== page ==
Russia Hopes for Anti-Terror Work With US Despite New Sanctions

Russia still hopes for common sense in the Russian-US relations and especially for joint anti-terrorist efforts, despite the US intention to introduce new sanctions against Russia and Moscow’s possible response, the Russian State Duma’s International Affairs Committee Chairman Leonid Slutsky told the Rossiya 24 broadcaster.

Earlier in the day, the Russian Foreign Ministry said it reserved the reciprocal right to hit US interests, including suspending the use of all US Embassy warehouses and its compound in Moscow, as a response to the new possible US sanctions against Russia. The ministry also called for the US to cut down the number of its diplomatic staff in Russia to 455 people.

“We are still hoping for the common sense, particularly, on countering the international terrorism with the United States but obviously we have different goals in Syria … Despite that we will struggle for the common sense where it is possible. And we will hope that these irrational, inadequate, unfounded anti-Russian steps of Washington will stop,” Slutsky said.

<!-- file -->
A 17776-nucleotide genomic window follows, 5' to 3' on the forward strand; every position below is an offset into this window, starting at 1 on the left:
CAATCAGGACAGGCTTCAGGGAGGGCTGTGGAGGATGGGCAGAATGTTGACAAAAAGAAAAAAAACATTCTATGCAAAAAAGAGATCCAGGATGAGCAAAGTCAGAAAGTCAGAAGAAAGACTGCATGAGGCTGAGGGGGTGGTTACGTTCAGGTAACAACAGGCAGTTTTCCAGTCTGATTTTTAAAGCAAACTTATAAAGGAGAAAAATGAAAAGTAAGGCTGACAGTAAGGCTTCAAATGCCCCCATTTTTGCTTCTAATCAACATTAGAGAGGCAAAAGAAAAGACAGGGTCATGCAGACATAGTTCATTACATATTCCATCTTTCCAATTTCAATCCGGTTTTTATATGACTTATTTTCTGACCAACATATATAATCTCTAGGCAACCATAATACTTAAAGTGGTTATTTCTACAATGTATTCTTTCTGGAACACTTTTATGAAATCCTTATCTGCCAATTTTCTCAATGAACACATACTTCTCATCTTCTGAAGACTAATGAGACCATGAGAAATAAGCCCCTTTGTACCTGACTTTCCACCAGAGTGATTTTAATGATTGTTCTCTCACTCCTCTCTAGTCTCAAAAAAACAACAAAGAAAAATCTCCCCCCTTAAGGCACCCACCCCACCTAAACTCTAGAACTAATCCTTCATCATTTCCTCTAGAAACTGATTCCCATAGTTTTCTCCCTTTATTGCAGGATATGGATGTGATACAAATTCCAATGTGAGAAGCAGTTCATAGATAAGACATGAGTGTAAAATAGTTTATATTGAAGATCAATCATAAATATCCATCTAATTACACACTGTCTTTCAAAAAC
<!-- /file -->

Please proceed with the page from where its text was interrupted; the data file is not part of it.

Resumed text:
He welcomed the Russian Foreign Ministry’s statement on possible retaliatory measures against the United States.

“The decision is absolutely adequate. We give no opportunity to our strategic friends to accuse us of some excessive measures … We responded proportionally and absolutely appropriately,” Slutsky said.

The lawmaker pointed out that Russia had been calling for the common sense for a long time but the United States “did not hear the calls.”

The US Senate approved a bill in a 98-2 vote Thursday to impose sweeping sanctions on Russia, Iran and North Korea and limit US President Donald Trump’s ability to lift the restrictions on Moscow. The bill passed the House of Representatives on Tuesday by a vote of 419 to 3.